Serving All Your Phobia Needs

By Molly Ivins

At the mythical Fearmonger's Shoppe ("Serving all your phobia needs") in Lake Wobegon last week, there was a special on ways to prevent your early death from the frightful menace of bad handwriting by doctors. A puzzled pharmacist studies an impenetrable prescription and mutters: "Hmm, hmm, looks like 50 milligrams arsenic ... odd. ... Oh well") and you go home. In eight hours, you're lying in a huge refrigerator and your family is planning the memorial service.

Poor penmanship among doctors is estimated to cause as many as 198,000 deaths a year. I bring this up because my reaction to this wonderful whimsy was, "I bet it's happened." And that brings us to the most useful paranoia in our public life: growing concerns about privacy.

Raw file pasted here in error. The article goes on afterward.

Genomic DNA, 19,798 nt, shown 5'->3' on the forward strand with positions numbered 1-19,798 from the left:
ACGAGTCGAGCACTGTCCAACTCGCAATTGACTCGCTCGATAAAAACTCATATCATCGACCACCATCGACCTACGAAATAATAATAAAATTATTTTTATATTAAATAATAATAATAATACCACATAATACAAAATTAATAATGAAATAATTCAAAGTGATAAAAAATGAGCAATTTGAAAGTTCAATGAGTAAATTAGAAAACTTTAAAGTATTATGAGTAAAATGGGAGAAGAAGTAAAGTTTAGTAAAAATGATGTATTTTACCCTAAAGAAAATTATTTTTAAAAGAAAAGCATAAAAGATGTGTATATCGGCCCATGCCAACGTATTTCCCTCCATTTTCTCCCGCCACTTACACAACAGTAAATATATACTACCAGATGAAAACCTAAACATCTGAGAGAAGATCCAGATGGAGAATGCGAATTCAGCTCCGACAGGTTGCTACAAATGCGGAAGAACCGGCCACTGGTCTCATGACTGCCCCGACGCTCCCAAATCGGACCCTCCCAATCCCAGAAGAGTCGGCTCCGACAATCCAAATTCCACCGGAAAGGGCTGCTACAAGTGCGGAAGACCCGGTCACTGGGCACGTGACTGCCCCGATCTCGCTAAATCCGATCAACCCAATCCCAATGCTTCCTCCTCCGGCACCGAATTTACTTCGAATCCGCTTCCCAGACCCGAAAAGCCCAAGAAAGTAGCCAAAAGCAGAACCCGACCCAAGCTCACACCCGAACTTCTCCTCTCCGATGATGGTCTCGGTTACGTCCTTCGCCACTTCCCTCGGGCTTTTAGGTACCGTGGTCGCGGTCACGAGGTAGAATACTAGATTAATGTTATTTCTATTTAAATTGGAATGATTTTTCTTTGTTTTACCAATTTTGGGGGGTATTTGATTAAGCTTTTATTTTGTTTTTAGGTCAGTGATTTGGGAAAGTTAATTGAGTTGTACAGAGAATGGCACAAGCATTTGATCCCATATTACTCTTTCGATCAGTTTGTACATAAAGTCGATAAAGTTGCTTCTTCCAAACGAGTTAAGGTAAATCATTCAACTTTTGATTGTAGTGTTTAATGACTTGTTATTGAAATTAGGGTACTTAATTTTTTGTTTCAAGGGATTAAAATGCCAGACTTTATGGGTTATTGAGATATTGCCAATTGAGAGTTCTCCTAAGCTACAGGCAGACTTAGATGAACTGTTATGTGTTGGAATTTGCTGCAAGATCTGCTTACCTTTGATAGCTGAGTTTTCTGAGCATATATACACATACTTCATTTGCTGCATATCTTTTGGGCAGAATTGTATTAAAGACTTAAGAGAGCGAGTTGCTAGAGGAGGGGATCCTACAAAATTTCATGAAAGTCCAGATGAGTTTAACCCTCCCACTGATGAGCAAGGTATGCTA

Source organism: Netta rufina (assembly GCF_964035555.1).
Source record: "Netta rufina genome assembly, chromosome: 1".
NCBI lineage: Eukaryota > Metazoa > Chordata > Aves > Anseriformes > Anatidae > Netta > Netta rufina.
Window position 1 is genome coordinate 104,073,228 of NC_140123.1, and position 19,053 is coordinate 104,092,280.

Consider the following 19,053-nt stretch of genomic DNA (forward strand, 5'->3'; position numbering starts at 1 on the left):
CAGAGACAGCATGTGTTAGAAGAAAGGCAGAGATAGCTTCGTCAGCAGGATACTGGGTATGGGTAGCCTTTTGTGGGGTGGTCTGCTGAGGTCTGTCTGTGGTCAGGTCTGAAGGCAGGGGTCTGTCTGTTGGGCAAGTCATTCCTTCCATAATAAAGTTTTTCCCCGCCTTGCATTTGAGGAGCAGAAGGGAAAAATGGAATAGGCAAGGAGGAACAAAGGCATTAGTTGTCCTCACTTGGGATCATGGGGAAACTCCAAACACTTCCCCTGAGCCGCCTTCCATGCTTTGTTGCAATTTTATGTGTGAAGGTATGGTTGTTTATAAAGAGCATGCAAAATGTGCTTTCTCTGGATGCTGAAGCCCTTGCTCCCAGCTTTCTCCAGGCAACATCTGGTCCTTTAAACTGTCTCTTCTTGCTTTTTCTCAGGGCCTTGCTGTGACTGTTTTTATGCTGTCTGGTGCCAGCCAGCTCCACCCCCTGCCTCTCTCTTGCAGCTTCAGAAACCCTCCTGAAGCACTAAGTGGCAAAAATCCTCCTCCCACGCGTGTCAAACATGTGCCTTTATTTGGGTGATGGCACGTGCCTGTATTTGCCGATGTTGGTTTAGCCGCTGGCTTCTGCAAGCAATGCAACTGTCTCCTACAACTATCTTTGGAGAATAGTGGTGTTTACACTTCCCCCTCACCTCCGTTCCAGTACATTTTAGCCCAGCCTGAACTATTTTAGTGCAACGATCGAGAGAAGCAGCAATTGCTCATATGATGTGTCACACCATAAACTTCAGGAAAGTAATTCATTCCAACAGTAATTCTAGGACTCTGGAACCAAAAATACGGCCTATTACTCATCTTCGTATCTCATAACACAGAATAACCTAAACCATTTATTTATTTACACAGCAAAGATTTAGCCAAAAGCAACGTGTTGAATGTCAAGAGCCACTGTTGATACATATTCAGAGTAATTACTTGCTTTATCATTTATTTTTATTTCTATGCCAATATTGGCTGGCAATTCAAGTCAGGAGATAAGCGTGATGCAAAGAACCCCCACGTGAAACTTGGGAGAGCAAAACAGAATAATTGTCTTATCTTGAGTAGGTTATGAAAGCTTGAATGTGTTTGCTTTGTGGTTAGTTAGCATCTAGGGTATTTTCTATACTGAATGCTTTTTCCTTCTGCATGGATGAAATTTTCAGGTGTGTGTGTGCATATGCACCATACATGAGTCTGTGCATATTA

Paranoia has its uses, and the good news is that our well-justified paranoia about people collecting information about us is finally beginning to make the politicians stir. Unfortunately, it will have to get a lot worse before it moves the pols beyond their gratitude for big campaign contributions from the high-tech industry. The dirty little secret of the information age is that what it sells is information, and information about us is where much of its profit will come.